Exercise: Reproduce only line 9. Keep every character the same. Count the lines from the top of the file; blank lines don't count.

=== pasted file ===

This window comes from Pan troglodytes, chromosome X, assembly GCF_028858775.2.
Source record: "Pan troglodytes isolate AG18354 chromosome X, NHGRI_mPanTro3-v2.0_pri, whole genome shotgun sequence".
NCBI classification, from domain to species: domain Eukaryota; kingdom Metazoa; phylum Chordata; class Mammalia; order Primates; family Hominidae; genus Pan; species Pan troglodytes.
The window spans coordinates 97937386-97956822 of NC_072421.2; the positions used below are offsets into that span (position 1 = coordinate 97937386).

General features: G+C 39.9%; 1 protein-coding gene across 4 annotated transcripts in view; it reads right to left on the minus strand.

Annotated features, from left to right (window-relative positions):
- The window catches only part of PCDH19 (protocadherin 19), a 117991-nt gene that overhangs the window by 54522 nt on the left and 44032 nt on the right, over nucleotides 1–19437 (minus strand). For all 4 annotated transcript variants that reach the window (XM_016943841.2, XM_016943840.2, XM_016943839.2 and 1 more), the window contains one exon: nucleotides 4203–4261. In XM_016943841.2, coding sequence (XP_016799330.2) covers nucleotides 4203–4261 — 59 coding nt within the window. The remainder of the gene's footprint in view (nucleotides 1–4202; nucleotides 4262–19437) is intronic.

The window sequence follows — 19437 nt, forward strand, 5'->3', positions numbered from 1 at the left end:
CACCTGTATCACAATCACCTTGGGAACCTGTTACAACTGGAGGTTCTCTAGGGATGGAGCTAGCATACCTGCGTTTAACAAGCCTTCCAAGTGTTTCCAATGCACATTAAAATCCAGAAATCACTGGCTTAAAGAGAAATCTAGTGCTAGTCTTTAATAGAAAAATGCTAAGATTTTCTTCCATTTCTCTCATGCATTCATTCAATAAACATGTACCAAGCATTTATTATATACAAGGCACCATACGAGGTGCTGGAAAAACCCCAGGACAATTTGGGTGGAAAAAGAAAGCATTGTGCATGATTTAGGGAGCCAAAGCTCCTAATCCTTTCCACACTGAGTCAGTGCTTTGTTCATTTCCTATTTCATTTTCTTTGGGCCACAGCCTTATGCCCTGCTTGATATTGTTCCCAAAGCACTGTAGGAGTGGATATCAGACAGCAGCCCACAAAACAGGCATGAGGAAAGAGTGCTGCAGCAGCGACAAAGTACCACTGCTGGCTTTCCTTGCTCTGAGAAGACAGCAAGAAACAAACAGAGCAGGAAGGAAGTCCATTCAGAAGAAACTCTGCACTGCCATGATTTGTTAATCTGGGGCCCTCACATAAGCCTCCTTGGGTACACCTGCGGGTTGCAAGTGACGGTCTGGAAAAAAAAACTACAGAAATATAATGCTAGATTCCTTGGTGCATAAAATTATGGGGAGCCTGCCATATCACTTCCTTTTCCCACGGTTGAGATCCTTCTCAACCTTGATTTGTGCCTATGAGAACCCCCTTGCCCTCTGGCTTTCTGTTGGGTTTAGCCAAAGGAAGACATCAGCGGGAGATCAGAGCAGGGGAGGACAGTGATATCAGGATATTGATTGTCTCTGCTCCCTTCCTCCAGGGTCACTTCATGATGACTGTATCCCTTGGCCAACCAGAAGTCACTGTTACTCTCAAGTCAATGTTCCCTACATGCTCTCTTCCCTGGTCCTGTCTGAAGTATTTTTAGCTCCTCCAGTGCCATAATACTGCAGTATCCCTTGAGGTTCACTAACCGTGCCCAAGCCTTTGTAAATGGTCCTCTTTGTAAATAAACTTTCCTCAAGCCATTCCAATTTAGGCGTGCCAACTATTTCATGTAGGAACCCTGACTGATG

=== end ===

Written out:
CACCTGTATCACAATCACCTTGGGAACCTGTTACAACTGGAGGTTCTCTAGGGATGGAGCTAGCATACCTGCGTTTAACAAGCCTTCCAAGTGTTTCCAATGCACATTAAAATCCAGAAATCACTGGCTTAAAGAGAAATCTAGTGCTAGTCTTTAATAGAAAAATGCTAAGATTTTCTTCCATTTCTCTCATGCATTCATTCAATAAACATGTACCAAGCATTTATTATATACAAGGCACCATACGAGGTGCTGGAAAAACCCCAGGACAATTTGGGTGGAAAAAGAAAGCATTGTGCATGATTTAGGGAGCCAAAGCTCCTAATCCTTTCCACACTGAGTCAGTGCTTTGTTCATTTCCTATTTCATTTTCTTTGGGCCACAGCCTTATGCCCTGCTTGATATTGTTCCCAAAGCACTGTAGGAGTGGATATCAGACAGCAGCCCACAAAACAGGCATGAGGAAAGAGTGCTGCAGCAGCGACAAAGTACCACTGCTGGCTTTCCTTGCTCTGAGAAGACAGCAAGAAACAAACAGAGCAGGAAGGAAGTCCATTCAGAAGAAACTCTGCACTGCCATGATTTGTTAATCTGGGGCCCTCACATAAGCCTCCTTGGGTACACCTGCGGGTTGCAAGTGACGGTCTGGAAAAAAAAACTACAGAAATATAATGCTAGATTCCTTGGTGCATAAAATTATGGGGAGCCTGCCATATCACTTCCTTTTCCCACGGTTGAGATCCTTCTCAACCTTGATTTGTGCCTATGAGAACCCCCTTGCCCTCTGGCTTTCTGTTGGGTTTAGCCAAAGGAAGACATCAGCGGGAGATCAGAGCAGGGGAGGACAGTGATATCAGGATATTGATTGTCTCTGCTCCCTTCCTCCAGGGTCACTTCATGATGACTGTATCCCTTGGCCAACCAGAAGTCACTGTTACTCTCAAGTCAATGTTCCCTACATGCTCTCTTCCCTGGTCCTGTCTGAAGTATTTTTAGCTCCTCCAGTGCCATAATACTGCAGTATCCCTTGAGGTTCACTAACCGTGCCCAAGCCTTTGTAAATGGTCCTCTTTGTAAATAAACTTTCCTCAAGCCATTCCAATTTAGGCGTGCCAACTATTTCATGTAGGAACCCTGACTGATG